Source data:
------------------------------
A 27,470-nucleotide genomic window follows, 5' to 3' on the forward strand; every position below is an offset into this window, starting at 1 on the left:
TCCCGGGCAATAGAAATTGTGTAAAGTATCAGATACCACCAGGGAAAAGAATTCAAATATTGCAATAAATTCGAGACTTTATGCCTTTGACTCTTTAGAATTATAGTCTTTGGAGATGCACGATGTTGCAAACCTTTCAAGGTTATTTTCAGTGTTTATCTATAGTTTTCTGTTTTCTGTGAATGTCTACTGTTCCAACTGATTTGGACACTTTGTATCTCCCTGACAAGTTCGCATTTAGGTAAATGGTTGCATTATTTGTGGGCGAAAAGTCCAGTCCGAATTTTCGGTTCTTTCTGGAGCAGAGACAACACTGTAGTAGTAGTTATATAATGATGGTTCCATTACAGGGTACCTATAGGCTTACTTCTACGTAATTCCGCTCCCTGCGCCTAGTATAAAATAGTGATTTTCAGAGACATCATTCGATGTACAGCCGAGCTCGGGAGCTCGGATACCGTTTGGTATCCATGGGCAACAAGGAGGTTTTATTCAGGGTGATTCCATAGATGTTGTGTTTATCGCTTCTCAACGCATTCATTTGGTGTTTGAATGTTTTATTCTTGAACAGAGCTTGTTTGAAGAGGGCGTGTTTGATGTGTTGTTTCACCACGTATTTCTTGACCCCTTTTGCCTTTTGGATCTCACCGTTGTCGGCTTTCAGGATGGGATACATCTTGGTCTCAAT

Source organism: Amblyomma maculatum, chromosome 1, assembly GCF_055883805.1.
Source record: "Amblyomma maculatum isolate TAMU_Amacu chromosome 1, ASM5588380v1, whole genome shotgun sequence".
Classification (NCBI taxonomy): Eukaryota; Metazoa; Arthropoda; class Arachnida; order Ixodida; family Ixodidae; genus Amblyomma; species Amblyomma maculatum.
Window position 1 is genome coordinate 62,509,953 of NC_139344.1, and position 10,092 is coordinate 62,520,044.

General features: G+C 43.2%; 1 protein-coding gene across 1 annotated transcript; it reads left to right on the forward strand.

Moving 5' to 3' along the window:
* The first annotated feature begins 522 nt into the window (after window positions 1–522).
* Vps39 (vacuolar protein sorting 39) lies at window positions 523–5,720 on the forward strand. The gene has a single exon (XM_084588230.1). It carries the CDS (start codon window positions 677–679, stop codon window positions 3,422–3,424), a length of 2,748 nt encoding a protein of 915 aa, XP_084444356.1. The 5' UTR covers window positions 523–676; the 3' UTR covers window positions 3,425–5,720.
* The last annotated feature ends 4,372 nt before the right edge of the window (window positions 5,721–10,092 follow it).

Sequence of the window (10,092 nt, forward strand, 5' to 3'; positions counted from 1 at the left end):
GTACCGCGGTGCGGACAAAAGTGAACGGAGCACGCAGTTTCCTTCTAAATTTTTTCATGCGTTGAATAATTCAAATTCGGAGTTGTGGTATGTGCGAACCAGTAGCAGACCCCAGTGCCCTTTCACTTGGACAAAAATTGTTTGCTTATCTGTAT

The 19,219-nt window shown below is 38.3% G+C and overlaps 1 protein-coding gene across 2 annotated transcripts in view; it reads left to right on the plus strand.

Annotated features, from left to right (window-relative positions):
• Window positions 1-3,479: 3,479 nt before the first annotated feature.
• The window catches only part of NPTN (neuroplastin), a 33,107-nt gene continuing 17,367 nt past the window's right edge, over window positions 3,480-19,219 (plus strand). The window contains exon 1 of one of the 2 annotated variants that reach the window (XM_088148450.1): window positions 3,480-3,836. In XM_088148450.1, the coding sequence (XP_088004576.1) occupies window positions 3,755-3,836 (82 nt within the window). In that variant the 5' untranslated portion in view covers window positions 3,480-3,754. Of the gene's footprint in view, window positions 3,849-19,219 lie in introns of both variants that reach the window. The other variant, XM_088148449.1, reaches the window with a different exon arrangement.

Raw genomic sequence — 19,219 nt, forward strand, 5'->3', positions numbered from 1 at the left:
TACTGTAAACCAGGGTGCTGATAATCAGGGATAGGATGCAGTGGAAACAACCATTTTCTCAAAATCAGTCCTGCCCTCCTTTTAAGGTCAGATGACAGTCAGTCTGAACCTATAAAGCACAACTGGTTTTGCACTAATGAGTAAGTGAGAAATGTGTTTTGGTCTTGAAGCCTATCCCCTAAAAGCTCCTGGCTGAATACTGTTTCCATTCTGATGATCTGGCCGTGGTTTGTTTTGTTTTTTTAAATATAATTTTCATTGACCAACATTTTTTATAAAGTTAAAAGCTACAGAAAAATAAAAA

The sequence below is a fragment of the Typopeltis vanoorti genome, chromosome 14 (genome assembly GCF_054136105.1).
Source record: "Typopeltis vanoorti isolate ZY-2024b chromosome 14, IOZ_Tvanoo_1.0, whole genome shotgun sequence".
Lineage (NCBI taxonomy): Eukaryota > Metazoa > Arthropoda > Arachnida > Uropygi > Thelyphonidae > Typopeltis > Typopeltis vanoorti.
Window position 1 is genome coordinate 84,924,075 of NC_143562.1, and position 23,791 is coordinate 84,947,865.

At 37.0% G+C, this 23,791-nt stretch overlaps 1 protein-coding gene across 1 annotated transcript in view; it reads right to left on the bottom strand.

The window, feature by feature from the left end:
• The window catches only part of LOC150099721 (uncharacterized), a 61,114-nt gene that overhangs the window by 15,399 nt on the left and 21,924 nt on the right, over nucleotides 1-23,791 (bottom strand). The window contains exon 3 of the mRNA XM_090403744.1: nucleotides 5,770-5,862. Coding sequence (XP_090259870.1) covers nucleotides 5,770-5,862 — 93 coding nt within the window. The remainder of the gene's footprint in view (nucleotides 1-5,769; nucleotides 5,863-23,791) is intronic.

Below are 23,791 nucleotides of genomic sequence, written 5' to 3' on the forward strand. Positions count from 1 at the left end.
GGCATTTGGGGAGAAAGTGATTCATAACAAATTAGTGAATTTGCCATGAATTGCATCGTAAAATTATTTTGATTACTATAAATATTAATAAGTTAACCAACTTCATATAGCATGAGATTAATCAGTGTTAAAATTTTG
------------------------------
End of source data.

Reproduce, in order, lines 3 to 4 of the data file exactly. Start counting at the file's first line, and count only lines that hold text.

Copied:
Source organism: Amblyomma maculatum, chromosome 1, assembly GCF_055883805.1.
Source record: "Amblyomma maculatum isolate TAMU_Amacu chromosome 1, ASM5588380v1, whole genome shotgun sequence".